Thursday, April 02, 2015

The complexity of life is consuming too much energy

Every company is convinced they’ve unlocked the secret to productivity. 

Every week I read another article about an innovative organization that has it all figured out. 

They build creative incentive programs and use employee game mechanics and have real time chat tools and track goals on public dashboards and install screen monitoring software and create content filtering malware that blocks social networking websites and set work timers for fifty minutes and take breaks for exactly seventeen minutes. 

It all sounds like a lot of work, ironically. People deluding themselves into thinking they can hack human performance and game the corporate environment. 

But the reality is, no office will ever be productive. They can’t be. Workplaces are optimized for interruption. Nobody works at work anymore. 

Unless, of course, they hire themselves. They remove all the toxic variables from the productivity equation. Because when you do the math, one hour of work as an employee is worth five hours of work as an entrepreneur.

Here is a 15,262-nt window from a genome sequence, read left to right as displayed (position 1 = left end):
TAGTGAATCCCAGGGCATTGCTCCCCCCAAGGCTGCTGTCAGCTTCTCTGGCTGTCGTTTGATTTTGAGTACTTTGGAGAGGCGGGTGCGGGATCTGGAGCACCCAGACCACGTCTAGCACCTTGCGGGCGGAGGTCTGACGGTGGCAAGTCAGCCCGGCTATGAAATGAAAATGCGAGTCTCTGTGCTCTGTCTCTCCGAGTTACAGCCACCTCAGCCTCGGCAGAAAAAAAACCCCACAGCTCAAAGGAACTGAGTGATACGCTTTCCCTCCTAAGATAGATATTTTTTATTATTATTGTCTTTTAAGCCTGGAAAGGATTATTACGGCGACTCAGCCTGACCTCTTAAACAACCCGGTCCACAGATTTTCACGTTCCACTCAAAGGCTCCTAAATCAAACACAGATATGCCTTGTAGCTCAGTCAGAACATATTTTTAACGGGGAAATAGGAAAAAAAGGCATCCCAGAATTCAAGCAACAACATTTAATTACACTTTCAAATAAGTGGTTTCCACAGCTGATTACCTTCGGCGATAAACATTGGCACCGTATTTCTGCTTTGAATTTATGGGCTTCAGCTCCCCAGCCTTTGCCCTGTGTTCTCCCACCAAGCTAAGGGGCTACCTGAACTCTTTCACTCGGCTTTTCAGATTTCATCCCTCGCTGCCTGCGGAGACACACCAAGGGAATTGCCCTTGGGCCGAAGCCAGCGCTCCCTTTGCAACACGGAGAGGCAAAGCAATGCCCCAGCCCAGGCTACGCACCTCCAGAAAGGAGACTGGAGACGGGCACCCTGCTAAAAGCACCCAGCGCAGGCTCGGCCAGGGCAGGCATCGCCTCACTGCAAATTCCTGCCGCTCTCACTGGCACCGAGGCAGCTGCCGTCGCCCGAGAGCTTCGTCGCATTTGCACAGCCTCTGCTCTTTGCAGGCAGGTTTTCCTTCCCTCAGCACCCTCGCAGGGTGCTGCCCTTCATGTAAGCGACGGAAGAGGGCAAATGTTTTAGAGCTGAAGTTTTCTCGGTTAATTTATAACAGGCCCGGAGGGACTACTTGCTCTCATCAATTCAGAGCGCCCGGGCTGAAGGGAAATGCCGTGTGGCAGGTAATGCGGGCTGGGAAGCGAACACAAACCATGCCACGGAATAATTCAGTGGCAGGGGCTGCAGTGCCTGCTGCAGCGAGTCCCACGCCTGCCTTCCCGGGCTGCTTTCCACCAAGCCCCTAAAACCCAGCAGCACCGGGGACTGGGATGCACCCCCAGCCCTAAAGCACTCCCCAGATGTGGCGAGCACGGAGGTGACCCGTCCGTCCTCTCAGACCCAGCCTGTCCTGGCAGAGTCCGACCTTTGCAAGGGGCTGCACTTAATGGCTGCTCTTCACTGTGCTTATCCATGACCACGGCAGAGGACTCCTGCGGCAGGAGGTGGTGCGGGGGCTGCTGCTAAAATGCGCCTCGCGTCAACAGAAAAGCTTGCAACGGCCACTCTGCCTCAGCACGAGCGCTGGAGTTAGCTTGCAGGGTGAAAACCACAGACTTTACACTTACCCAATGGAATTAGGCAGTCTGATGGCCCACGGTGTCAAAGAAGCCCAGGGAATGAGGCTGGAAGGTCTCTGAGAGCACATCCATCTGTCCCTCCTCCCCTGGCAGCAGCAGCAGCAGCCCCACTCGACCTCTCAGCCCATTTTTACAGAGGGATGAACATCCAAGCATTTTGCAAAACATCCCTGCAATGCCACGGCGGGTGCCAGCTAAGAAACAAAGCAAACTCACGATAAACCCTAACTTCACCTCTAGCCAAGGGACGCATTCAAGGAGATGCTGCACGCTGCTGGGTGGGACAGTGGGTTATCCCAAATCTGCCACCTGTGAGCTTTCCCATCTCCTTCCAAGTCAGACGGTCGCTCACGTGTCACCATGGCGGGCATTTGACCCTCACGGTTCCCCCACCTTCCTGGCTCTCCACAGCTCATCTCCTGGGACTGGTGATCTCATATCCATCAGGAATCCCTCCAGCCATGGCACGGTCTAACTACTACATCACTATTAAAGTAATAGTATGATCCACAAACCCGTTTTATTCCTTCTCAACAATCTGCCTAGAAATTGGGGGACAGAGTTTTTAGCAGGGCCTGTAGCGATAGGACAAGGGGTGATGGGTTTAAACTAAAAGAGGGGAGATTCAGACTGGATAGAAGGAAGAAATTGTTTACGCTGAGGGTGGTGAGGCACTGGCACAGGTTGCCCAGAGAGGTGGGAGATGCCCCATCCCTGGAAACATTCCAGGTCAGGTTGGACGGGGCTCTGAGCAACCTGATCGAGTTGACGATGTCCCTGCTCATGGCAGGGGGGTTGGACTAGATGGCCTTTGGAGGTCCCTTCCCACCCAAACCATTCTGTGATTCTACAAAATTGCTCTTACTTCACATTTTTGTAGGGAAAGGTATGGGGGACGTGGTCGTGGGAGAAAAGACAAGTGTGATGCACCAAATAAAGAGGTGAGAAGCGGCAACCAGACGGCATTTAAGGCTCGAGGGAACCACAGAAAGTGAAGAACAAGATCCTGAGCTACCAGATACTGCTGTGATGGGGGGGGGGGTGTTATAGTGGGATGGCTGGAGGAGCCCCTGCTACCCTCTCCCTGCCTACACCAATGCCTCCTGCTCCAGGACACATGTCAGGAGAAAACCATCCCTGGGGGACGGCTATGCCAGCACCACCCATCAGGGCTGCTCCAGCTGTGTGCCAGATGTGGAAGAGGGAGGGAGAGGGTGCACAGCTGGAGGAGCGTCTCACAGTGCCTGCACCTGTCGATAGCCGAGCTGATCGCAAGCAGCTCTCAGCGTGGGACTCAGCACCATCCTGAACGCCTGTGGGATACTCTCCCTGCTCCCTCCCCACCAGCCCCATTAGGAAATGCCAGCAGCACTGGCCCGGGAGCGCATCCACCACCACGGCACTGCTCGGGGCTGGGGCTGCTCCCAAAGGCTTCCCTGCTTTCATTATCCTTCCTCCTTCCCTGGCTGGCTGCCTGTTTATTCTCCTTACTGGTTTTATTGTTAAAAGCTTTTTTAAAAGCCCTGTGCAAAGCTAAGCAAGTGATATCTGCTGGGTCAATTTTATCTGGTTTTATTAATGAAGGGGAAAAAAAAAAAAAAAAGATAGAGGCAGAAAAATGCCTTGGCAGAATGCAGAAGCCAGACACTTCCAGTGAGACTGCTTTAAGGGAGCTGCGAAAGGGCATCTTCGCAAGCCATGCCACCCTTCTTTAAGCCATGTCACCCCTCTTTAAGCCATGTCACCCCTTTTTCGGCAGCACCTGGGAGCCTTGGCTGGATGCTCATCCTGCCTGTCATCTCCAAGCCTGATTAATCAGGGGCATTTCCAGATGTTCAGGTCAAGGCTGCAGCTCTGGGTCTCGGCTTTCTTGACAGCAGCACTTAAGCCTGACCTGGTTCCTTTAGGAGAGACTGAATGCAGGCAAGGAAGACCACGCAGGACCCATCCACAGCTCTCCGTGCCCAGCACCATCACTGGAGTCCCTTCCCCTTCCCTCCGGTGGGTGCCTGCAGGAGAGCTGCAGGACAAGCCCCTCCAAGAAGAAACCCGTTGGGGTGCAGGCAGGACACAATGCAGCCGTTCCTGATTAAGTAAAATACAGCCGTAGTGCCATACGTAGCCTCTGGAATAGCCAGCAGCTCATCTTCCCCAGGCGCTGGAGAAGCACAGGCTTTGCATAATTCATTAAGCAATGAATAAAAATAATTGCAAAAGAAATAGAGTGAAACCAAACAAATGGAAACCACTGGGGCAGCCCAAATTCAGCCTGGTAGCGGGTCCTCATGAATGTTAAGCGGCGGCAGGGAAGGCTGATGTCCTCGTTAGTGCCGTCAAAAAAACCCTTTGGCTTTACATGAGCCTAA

Think about it. You don’t have pointless distractions like meetings and administrative busywork and conference calls and checkins and status reports. You don’t have infuriating interruptions like taps on the shoulder and names being yelled across the room and multiple phones ringing off the hook and endless ambient commotion. You don’t have soul crushing bureaucracy like asking permission and gaining approval and cutting through red tape and following rules. And you don’t have energy killers like putting out fires and walking on eggshells and resolving unnecessary conflict and mitigating drama. 

Once you subtract that noise from the equation, all you’re left with is work that matters and a committed, happy person who can’t wait to do it. 

Miyagi was right. The best way to block the punch is to not be there.


How productive were you in the last hour?

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Scott Ginsberg
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